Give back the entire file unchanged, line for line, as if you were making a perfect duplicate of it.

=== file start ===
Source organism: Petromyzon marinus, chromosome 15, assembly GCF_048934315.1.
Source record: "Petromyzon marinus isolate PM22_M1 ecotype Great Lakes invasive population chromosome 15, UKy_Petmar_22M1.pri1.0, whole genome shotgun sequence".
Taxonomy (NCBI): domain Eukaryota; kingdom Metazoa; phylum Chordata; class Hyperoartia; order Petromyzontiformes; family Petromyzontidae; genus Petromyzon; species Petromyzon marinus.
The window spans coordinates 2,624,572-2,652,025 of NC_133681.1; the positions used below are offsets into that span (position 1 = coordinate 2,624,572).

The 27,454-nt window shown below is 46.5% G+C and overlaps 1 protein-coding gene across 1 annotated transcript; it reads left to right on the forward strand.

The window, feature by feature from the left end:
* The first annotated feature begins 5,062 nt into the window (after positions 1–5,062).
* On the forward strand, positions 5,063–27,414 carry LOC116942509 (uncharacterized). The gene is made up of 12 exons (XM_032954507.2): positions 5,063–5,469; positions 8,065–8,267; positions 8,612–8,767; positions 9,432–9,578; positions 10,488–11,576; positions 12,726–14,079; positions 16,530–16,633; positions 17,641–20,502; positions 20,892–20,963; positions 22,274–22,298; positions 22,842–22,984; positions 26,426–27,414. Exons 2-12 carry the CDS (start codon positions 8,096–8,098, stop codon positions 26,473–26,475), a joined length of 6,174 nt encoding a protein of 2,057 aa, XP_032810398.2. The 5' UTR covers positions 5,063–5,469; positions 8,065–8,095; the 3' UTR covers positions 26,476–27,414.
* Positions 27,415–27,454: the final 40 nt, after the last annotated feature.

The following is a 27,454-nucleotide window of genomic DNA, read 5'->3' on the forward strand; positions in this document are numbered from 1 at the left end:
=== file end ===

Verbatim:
Source organism: Petromyzon marinus, chromosome 15, assembly GCF_048934315.1.
Source record: "Petromyzon marinus isolate PM22_M1 ecotype Great Lakes invasive population chromosome 15, UKy_Petmar_22M1.pri1.0, whole genome shotgun sequence".
Taxonomy (NCBI): domain Eukaryota; kingdom Metazoa; phylum Chordata; class Hyperoartia; order Petromyzontiformes; family Petromyzontidae; genus Petromyzon; species Petromyzon marinus.
The window spans coordinates 2,624,572-2,652,025 of NC_133681.1; the positions used below are offsets into that span (position 1 = coordinate 2,624,572).

The 27,454-nt window shown below is 46.5% G+C and overlaps 1 protein-coding gene across 1 annotated transcript; it reads left to right on the forward strand.

The window, feature by feature from the left end:
* The first annotated feature begins 5,062 nt into the window (after positions 1–5,062).
* On the forward strand, positions 5,063–27,414 carry LOC116942509 (uncharacterized). The gene is made up of 12 exons (XM_032954507.2): positions 5,063–5,469; positions 8,065–8,267; positions 8,612–8,767; positions 9,432–9,578; positions 10,488–11,576; positions 12,726–14,079; positions 16,530–16,633; positions 17,641–20,502; positions 20,892–20,963; positions 22,274–22,298; positions 22,842–22,984; positions 26,426–27,414. Exons 2-12 carry the CDS (start codon positions 8,096–8,098, stop codon positions 26,473–26,475), a joined length of 6,174 nt encoding a protein of 2,057 aa, XP_032810398.2. The 5' UTR covers positions 5,063–5,469; positions 8,065–8,095; the 3' UTR covers positions 26,476–27,414.
* Positions 27,415–27,454: the final 40 nt, after the last annotated feature.

The following is a 27,454-nucleotide window of genomic DNA, read 5'->3' on the forward strand; positions in this document are numbered from 1 at the left end: